History of Circuit Boards
The Beginning of the Twentieth Century
The History of Circuit Boards dates back to the beginning of the twentieth century. Albert Hanson, a German scientist, and inventor, first described the use of multiple layers of foil conductors laminated to an insulating board in 1903.
In 1927, Charles Ducas’s circuit method placed an electronic path directly onto an insulated surface. The wires were printed onto the board through a stencil, and the ink applied could conduct electricity. This process is an early version of electroplating.
Next came Paul Eisler. He invented the first printed circuit. This was in England in 1936 while working on a radio set. Eisler’s early PCBs were first used in small radio sets. They were intended to be used by the British and American military during World War II. However, the US military ended up incorporating PCBs into anti-aircraft shells. In 1947, the First double sided PCB’s with through-hole plating began production.
The Middle of the Twentieth Century
In the middle of the Twentieth century, the types of materials used for the board was shifting to different resins and other materials. However, there was a problem with these materials. Only one side could have the printing. Therefore, the wiring would be on one side, while the electrical components would be on the other.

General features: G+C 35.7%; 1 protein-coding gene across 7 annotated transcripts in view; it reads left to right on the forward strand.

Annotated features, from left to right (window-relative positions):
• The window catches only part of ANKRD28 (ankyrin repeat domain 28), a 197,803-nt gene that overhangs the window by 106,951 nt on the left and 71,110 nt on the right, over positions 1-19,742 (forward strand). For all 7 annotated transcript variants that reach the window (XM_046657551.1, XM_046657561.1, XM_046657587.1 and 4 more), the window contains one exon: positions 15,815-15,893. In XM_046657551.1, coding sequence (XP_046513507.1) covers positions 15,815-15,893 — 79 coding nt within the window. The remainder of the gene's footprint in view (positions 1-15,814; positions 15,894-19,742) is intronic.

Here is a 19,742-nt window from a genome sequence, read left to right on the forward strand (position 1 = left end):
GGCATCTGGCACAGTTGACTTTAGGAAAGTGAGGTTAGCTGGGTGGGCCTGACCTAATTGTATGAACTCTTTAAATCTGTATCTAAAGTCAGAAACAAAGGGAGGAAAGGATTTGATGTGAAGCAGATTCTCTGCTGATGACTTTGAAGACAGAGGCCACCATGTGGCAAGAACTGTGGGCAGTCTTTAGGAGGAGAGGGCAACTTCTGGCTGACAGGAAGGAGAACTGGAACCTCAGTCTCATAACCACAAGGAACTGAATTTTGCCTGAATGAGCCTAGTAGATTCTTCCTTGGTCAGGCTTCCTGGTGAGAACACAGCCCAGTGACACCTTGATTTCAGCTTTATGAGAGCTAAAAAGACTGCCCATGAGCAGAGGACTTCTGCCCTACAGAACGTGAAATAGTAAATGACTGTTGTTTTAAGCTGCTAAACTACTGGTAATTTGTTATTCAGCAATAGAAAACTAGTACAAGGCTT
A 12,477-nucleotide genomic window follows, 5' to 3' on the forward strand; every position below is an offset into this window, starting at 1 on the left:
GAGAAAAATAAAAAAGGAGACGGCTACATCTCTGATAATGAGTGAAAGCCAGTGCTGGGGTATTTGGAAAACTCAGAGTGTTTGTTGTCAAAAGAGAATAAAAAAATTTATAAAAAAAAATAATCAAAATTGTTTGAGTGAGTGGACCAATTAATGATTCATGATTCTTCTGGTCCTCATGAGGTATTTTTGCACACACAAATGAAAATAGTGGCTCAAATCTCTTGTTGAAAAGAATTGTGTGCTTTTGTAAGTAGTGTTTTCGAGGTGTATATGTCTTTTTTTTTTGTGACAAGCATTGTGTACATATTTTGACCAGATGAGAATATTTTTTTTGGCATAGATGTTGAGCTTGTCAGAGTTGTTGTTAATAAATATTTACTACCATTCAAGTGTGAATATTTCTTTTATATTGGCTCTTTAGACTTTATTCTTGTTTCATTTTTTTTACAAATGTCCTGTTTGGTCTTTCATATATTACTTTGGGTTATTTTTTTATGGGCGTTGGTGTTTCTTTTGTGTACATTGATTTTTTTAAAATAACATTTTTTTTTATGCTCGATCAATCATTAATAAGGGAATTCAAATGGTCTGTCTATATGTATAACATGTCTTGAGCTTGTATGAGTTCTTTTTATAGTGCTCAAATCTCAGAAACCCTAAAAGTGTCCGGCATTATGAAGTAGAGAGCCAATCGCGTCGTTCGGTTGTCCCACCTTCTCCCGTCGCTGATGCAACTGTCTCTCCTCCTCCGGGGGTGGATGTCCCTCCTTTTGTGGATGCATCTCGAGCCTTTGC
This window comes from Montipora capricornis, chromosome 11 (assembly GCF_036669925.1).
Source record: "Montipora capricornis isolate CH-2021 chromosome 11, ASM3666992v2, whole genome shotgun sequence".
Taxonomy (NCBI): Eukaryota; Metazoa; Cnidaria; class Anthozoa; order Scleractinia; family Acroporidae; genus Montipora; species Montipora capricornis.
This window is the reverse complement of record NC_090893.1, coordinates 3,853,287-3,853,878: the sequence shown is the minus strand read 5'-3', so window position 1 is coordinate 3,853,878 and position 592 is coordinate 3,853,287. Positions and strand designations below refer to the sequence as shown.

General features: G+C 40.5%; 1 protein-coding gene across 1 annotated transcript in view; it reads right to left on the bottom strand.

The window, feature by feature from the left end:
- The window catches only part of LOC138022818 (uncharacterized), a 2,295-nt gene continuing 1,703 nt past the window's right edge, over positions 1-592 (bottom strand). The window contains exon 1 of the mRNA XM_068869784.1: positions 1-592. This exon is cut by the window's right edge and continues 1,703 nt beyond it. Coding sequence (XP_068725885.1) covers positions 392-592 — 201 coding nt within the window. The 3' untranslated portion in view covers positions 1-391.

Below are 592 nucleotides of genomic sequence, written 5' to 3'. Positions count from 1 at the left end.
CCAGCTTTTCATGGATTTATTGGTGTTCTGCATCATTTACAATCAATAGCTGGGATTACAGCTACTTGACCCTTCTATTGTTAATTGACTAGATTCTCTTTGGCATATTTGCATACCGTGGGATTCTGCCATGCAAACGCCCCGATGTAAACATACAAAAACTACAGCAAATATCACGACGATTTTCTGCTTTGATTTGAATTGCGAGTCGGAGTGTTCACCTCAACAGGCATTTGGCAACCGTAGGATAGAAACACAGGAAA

In 1956, the U.S. Patent Office granted a patent to a small group of scientists representing the U.S. Army. The patent was for the “Process of Assembling Electrical Circuits”. The process involved drawing the wiring pattern and then photographing it onto a zinc plate. This plate was the first step in creating a printing plate for an offset printing press. By using this plate they could print the wire in acid resistant ink on the copper foil. Furthermore, the use of an acid solution would etch the copper foil. This was a giant leap forward. Therefore, in 1960, a multilayer PCB design began production.
The End of the Twentieth Century
In the 1970s, the circuitry and overall size of the boards got a lot smaller. Also, there was an increase in the use of hot air soldering methods. During the 1980s, Surface mount parts became the preferred option. This was over through-hole components. This led to further size reductions. All while maintaining the same level of functionality.
In the 1990s, the complexity of modern circuit boards continued to go up. However, the size of the boards and costs of materials continued to go down. Once developers were able to start using multi-layer circuit boards they were able to minimize the size. Also, they were able to incorporate combinations of rigid and flexible PCBs in a range of devices. 1995 was the beginning of the use of micro-via technology in PCB production. Which ushered in the era of HDI (High-Density Interconnect) PCB’s.
Thank you for taking the time to read our blog post on the History of Circuit Boards. Continue looking for our series on soldering circuit boards.
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